Ulrich Beck awards great importance to the media work in defining the risks and their role of these in the construction of a social self-criticism. The food crises produced in Spain (such as the mad cow disease, the defective Coca-Cola shipments or the problems with the Belgian chickens), the natural disasters (such as floodings or the Cold Drop), the environmental disasters (Prestige), the risks of epidemics (meningitis or legionella) or the terrorist attacks, are some of the topics widely discussed by the media once the social alarm has been triggered. The objective of this project is to analyse the coverage that the Region of Valencia media produced in relation with issues linked with the information on risk. To do this, we have selected five newspapers: El Levante, Las Provincias, the Comunidad Valenciana edition of the ABC, El Mundo and El País, as well as snippets of the news of the radio stations (Cadena COPE and Cadena SER) and of the news of Canal 9 Televisión, with the aim of assessing how the risks in the Region of Valencia are informed. The topics selected for the analysis are involved at a regional level, such as the legionella and meningitis outbreaks, the flooding, which take place every year in the region, and terrorist campaigns that reappear with the beginning of the tourist season. The analysis of the media will offer us an amount of data about the treatment of these risks and whether they are previously reported on preventive measures. This analysis will provide us with quantitative and qualitative data on the issues we are dealing with. It is not the same that a section heading (the upper band of the page that catalogues thematically the information referred to the same subject, also making the connection with other news of the same subject of previous days easier for the reader) says: “Food security” than “Alarm over the food infection”; in the second case, the risk perception is reinforced by the inclusion of the terms “alarm” and “infection”.

If the citizens of the Region of Valencia perceive the risk to a greater degree than what the real risk supposes for the citizens’ security or for the environment, or vice versa, it has to be related, mainly, with the media impact, for the access to the current information is made through social media. And, in turn, the media broadcast the 80% of news that come from the communication cabinets of the public institutions. Therefore, we will interview personally those people responsible of the society sections in the media, who produce the highest amount of information dealing with the issues that are the scope of the research. Also, we will interview the responsible people of the institutional cabinets to know what the professional routines are, which are carried out when a risk issue for the society takes place. We will know the priority degree established by the institutions about the prevention of risks arising from their management. With the resulting data from the analysis of the media content that have been selected and the interviews carried out, we will propose a model about the communication of risk with the aim of encouraging the institutions and the media in the Region of Valencia to act with caution when communicating possible risks that may affect the citizens or the environment of the community. Finally, we will analyse other forms of communication of risks through the management of public institutions for health or the environment and for the development of new products and services. These other ways of communication of risks of public institutions and private companies have substantially changed the way to deal with the public. Currently, private companies convene meetings with consumers and organized groups of citizens and take note on their views and concerns, open bidirectional communication channels and, sometimes, even seek their advice more than their acquiescence. Sometimes, several strategic decisions have been overturned because of the public reaction of perplexity, discontent or anger, as it happened in Europe with companies that revised their agenda to launch genetically modified food. Studying these other ways of communication could offer us other points of view in order to approach risk issues and also, an interesting perspective to elaborate models of the public institutions’ communication of risks. The proposals of this project are object of interest by the European Commission in its White Paper about the European Governance, presented in July 2001, where it is expressed the need for institutions to have informative transparency.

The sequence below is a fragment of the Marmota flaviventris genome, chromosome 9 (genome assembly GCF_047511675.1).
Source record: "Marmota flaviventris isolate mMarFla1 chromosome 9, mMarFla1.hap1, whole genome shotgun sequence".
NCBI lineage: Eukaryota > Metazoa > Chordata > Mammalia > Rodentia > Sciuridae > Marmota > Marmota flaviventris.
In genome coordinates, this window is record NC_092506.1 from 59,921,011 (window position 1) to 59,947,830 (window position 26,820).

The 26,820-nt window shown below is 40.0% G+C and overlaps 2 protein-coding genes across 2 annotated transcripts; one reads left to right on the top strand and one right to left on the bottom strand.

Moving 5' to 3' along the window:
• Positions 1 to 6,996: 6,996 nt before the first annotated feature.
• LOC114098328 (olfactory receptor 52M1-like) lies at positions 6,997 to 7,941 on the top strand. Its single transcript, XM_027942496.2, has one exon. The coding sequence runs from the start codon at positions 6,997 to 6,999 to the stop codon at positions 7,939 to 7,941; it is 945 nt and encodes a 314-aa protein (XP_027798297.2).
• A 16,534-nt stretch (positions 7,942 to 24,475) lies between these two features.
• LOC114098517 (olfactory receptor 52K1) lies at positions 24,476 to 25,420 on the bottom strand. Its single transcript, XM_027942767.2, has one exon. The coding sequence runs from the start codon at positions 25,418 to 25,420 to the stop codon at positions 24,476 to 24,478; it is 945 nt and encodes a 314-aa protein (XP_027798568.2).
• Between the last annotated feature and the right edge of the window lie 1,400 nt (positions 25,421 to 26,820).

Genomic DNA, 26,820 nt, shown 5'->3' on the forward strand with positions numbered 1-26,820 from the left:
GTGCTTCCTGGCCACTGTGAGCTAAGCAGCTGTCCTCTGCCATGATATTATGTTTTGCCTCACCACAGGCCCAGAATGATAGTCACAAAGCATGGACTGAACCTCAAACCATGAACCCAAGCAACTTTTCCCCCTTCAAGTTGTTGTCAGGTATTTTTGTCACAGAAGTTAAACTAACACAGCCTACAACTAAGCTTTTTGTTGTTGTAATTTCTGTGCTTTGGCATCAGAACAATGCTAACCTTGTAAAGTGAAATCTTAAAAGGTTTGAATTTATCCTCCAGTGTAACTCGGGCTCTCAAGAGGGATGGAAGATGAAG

ANCAVA-VPH

Analysis of the institutional campaigns about the Human Papillomavirus vaccination (CSO2011-25810)
The main objective of this research is to analyse the institutional campaigns made from the Health Office in the regions of Madrid, Asturias and Valencia about the commercialization and inclusion in the official calendar (in girls between 11 and 14 years old) of the Human Papillomavirus Vaccine for the prevention of cervix cancer: anti-HPV vaccine. The follow-up period of the analysis will begin from the first vaccinations in 2007 and will conclude in 2010, in order to examine what has happened during these four years of campaign. To do this, we will work on the collection of the propaganda and disseminating elements designed to launch the vaccination campaign (pamphlets, diptychs, posters, advertisements on press and TV, social networks conferences, blogs, Internet channels and in scientific dissemination platforms), and how the discourse that has been transmitted to the susceptible population to be vaccinated was elaborated. Likewise, we will examine the texts published in the printed, digital and audiovisual dissemination channels in each of the autonomous regions in relation with the vaccination campaigns, working from the qualitative analysis of the content. The selection of the three autonomous communities will allow us to compare the data obtained in each of them and to be able to verify the strengths and weaknesses of each autonomous institutional campaigns. In the case of the Principality of Asturias, it is important that this region is involved in the selected sample because in 2008, Cristina Pérez, (member of the research team of the Hospital San Agustín in Avilés), carried out the DNA analysis of the virus present in tumours in order to know whether in Asturias the women with the cervix cancer presented the kinds of HPV that the vaccine covers. The sample of the study covered all the cases of the cervix cancer that had been taken place in Asturias form 1998 to 2008. The aim of the research was to check whether the geographical variability had any influence on the vaccine effectiveness against the cervix cancer. The Region of Valencia was the epicentre of some “negative” news in relation with the vaccination of two girls who, after the inoculation of the second dose, had to be hospitalised in the Hospital Clínico Universitario of Valencia. After these two cases in Valencia, the Health Office informed about what it had happened to each autonomous community and decided, “taking into account the precaution principle”, to prescribe the temporary lifting of the administration of the suspicious batch. On the other hand, Madrid, unlike the rest of the autonomous communities, has managed to reduce the cost that the vaccine supposes for the Social Security because it was decided to convene an auction for the pharmaceutical enterprises to offer a more reduced price. They achieved to buy it by 92€, while the rest of the autonomous communities will pay 103€ per each dose. The three autonomous communities selected for the representative sample offer some aspects of great interest that could be applied to the rest of the autonomous communities. In relation with the research hypotheses that we propose, the first one is that the institutional campaigns have not obtained any advantage of the commercialization of this vaccine to carry out a sexually transmitted diseases prevention campaign. Nor have they used the usual channels that the “digital natives” use to be informed. The second hypothesis is that the inclusion of the vaccine in the official calendar was coincident with a period of time when there was certain controversy about the vaccination campaigns in relation with another issue that appeared simultaneously as it was the H1N1 flu. This effect of general distrust among population has inferred that the perceived risks by the vaccination were higher than the perceived benefits. It could be due to a poor management of the information that are delivered from the institutional agencies. The third hypothesis is that in the social imaginary the prevailing idea is that the pharmaceutical companies have spurious interests in the commercialisation of the HPV vaccine and so, therefore, there are some doubts in relation with the real need for the vaccination of 11-years-old girls. These research starting hypothesis are expected to be verified or refuted once the study is concluded. The research will finish with the results of all the elements analysed (discourse analysis, content analysis, interviews to agents involved in the health institutions), and with the elaboration of a model of right practices in the information spread about the institutional health campaigns. In countries such as the United Kingdom, the strategy to introduce the vaccine has been, firstly, the sociological analysis, through several surveys addressed to the population (in order to establish profiles which agree or are against the vaccination) and, secondly, the tactics to modify the attitudes of those parents who were worried about the side effects. Focusing the research on such a specific issue will allow us to perform an analysis of the subject of study rigorously and precisely in order to extrapolate the results to other situations in relation with the public health campaigns.